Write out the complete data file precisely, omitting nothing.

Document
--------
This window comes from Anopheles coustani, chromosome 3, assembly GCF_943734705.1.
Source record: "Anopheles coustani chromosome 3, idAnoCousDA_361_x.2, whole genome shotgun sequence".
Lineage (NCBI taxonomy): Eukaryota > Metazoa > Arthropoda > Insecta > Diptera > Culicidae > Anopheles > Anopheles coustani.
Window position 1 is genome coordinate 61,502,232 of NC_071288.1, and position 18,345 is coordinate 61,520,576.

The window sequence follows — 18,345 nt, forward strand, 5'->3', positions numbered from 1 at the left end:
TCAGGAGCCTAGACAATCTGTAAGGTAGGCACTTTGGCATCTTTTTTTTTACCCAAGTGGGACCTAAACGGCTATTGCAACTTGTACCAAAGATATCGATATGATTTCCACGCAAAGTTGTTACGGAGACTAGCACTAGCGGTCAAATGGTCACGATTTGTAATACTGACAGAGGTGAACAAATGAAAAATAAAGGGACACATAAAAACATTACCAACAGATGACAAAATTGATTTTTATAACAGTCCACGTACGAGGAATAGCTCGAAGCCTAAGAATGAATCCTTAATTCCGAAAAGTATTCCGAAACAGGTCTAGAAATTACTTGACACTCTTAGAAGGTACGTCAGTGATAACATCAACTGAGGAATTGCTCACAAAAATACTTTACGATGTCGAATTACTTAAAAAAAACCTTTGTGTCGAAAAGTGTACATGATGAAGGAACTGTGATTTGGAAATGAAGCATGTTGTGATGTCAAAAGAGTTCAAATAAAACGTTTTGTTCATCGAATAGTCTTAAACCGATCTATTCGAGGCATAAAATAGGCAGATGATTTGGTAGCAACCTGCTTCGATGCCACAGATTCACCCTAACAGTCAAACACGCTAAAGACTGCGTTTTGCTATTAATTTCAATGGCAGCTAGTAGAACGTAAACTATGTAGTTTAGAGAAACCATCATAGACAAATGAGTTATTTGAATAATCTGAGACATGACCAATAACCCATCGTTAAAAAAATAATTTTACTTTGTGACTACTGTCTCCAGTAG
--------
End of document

This window comes from Anopheles coustani, chromosome 3, assembly GCF_943734705.1.
Source record: "Anopheles coustani chromosome 3, idAnoCousDA_361_x.2, whole genome shotgun sequence".
Lineage (NCBI taxonomy): Eukaryota > Metazoa > Arthropoda > Insecta > Diptera > Culicidae > Anopheles > Anopheles coustani.
Window position 1 is genome coordinate 61,502,232 of NC_071288.1, and position 18,345 is coordinate 61,520,576.

The window sequence follows — 18,345 nt, forward strand, 5'->3', positions numbered from 1 at the left end:
TCAGGAGCCTAGACAATCTGTAAGGTAGGCACTTTGGCATCTTTTTTTTTACCCAAGTGGGACCTAAACGGCTATTGCAACTTGTACCAAAGATATCGATATGATTTCCACGCAAAGTTGTTACGGAGACTAGCACTAGCGGTCAAATGGTCACGATTTGTAATACTGACAGAGGTGAACAAATGAAAAATAAAGGGACACATAAAAACATTACCAACAGATGACAAAATTGATTTTTATAACAGTCCACGTACGAGGAATAGCTCGAAGCCTAAGAATGAATCCTTAATTCCGAAAAGTATTCCGAAACAGGTCTAGAAATTACTTGACACTCTTAGAAGGTACGTCAGTGATAACATCAACTGAGGAATTGCTCACAAAAATACTTTACGATGTCGAATTACTTAAAAAAAACCTTTGTGTCGAAAAGTGTACATGATGAAGGAACTGTGATTTGGAAATGAAGCATGTTGTGATGTCAAAAGAGTTCAAATAAAACGTTTTGTTCATCGAATAGTCTTAAACCGATCTATTCGAGGCATAAAATAGGCAGATGATTTGGTAGCAACCTGCTTCGATGCCACAGATTCACCCTAACAGTCAAACACGCTAAAGACTGCGTTTTGCTATTAATTTCAATGGCAGCTAGTAGAACGTAAACTATGTAGTTTAGAGAAACCATCATAGACAAATGAGTTATTTGAATAATCTGAGACATGACCAATAACCCATCGTTAAAAAAATAATTTTACTTTGTGACTACTGTCTCCAGTAG